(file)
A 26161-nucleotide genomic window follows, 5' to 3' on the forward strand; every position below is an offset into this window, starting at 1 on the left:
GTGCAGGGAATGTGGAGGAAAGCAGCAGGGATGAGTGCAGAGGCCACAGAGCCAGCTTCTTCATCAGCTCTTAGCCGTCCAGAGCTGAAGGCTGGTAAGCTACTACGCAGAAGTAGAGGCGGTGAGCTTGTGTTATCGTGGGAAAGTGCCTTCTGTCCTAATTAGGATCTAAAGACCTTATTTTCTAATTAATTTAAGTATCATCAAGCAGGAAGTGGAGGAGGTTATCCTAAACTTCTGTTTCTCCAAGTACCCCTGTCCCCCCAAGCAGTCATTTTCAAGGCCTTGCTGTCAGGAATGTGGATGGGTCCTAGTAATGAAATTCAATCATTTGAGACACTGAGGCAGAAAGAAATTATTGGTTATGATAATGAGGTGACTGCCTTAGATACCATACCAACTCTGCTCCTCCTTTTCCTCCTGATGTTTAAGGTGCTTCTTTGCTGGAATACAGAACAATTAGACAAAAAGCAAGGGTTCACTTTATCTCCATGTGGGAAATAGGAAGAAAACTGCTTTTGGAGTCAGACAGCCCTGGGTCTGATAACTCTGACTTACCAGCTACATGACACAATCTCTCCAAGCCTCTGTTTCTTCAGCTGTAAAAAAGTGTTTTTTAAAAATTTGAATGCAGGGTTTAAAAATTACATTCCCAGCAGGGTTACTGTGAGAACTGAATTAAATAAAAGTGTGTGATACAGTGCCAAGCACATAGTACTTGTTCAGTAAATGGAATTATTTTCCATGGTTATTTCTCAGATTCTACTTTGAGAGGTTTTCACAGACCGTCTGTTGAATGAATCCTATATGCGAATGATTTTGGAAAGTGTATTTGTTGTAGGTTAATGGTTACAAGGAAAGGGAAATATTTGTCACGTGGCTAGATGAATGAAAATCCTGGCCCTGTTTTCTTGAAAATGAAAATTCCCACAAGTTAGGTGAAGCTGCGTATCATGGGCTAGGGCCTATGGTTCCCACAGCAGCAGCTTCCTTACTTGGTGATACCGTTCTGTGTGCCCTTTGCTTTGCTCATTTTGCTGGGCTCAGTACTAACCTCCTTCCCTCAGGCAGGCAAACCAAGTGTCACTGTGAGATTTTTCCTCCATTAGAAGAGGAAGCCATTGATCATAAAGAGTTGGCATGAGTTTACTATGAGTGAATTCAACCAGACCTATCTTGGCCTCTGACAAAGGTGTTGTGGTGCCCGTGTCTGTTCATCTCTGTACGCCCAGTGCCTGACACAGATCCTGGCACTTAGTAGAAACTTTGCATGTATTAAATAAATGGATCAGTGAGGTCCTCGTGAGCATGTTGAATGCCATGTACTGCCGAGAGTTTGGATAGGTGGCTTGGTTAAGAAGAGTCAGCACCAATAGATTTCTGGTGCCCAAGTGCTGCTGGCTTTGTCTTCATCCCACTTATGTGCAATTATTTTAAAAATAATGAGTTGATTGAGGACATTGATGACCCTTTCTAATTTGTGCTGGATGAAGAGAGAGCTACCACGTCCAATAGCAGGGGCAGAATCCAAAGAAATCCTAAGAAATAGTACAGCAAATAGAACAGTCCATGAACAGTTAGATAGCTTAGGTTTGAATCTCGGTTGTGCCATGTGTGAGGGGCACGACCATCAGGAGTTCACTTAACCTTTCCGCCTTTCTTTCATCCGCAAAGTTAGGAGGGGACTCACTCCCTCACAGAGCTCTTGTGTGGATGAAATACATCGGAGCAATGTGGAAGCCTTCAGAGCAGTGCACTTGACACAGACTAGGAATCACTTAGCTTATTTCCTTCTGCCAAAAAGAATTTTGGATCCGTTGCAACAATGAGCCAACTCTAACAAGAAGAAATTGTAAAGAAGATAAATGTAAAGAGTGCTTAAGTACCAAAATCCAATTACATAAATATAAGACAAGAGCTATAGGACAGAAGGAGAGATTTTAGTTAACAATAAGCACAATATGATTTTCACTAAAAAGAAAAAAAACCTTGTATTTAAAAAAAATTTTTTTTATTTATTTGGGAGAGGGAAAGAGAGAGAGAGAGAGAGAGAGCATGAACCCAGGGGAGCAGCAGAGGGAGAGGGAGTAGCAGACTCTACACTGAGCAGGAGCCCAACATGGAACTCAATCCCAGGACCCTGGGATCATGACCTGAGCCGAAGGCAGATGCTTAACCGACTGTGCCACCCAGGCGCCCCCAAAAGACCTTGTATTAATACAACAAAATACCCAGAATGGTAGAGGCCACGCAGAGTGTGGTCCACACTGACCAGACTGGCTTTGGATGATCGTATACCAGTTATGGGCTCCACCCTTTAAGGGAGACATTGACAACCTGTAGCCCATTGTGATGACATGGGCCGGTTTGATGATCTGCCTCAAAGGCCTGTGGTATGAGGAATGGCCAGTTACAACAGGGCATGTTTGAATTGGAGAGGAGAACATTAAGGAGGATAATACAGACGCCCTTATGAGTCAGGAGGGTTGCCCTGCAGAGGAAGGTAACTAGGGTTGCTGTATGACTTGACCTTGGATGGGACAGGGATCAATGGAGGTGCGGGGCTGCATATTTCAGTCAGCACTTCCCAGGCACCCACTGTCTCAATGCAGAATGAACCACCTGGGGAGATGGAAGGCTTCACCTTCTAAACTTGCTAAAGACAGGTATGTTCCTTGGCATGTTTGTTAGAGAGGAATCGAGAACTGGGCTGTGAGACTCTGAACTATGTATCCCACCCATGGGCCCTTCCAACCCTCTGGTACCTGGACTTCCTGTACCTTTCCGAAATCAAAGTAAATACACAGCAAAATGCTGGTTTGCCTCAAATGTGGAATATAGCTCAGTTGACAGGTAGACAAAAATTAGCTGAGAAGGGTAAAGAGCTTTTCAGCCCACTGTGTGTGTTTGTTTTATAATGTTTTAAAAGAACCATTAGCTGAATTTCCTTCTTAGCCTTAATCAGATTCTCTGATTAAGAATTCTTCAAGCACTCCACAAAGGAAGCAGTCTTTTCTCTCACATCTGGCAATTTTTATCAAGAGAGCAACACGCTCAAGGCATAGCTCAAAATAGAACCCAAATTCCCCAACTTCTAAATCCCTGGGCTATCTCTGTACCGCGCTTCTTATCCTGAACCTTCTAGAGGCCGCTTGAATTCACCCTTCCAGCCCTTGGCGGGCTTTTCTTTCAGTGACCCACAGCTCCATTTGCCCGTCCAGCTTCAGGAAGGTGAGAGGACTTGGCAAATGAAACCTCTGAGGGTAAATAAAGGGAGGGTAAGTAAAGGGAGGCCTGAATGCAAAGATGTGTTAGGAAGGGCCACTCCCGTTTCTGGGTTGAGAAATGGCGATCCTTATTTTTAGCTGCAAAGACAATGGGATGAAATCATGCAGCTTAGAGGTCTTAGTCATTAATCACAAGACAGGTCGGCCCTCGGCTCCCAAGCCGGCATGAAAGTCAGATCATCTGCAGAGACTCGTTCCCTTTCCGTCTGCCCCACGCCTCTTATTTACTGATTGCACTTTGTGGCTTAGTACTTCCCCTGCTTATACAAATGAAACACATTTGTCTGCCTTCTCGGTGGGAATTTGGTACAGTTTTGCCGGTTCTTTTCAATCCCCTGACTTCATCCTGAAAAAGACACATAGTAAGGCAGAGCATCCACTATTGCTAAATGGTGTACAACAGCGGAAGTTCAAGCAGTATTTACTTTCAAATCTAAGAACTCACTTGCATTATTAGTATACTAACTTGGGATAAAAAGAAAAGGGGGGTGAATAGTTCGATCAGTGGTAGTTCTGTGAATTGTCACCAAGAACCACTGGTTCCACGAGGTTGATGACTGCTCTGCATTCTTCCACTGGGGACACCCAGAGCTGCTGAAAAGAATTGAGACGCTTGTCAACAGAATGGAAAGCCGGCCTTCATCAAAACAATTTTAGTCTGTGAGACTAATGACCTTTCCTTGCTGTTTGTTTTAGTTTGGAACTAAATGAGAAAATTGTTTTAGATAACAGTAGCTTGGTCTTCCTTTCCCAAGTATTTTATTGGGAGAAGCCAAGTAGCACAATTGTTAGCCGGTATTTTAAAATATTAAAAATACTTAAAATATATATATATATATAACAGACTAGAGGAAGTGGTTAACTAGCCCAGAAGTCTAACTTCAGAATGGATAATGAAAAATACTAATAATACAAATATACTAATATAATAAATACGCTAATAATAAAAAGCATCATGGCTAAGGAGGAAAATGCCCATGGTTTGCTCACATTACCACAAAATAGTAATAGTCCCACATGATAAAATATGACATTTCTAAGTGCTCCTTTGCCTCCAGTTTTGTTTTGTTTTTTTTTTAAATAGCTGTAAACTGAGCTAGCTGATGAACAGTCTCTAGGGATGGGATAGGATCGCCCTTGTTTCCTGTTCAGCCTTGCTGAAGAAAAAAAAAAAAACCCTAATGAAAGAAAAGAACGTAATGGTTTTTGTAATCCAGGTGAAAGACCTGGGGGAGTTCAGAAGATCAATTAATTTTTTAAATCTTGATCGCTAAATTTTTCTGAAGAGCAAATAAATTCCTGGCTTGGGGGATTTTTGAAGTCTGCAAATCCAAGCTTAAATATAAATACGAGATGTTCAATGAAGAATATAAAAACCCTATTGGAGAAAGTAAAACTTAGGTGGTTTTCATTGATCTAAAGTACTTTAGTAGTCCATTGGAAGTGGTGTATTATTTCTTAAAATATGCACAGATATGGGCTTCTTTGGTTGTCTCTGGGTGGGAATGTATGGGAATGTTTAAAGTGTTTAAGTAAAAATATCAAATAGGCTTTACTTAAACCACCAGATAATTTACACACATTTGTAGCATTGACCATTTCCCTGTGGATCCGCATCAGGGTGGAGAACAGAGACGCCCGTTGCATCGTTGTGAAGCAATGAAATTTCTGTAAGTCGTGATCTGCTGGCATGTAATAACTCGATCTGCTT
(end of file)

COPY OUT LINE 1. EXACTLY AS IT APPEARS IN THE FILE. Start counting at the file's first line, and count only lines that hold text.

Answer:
A 26161-nucleotide genomic window follows, 5' to 3' on the forward strand; every position below is an offset into this window, starting at 1 on the left: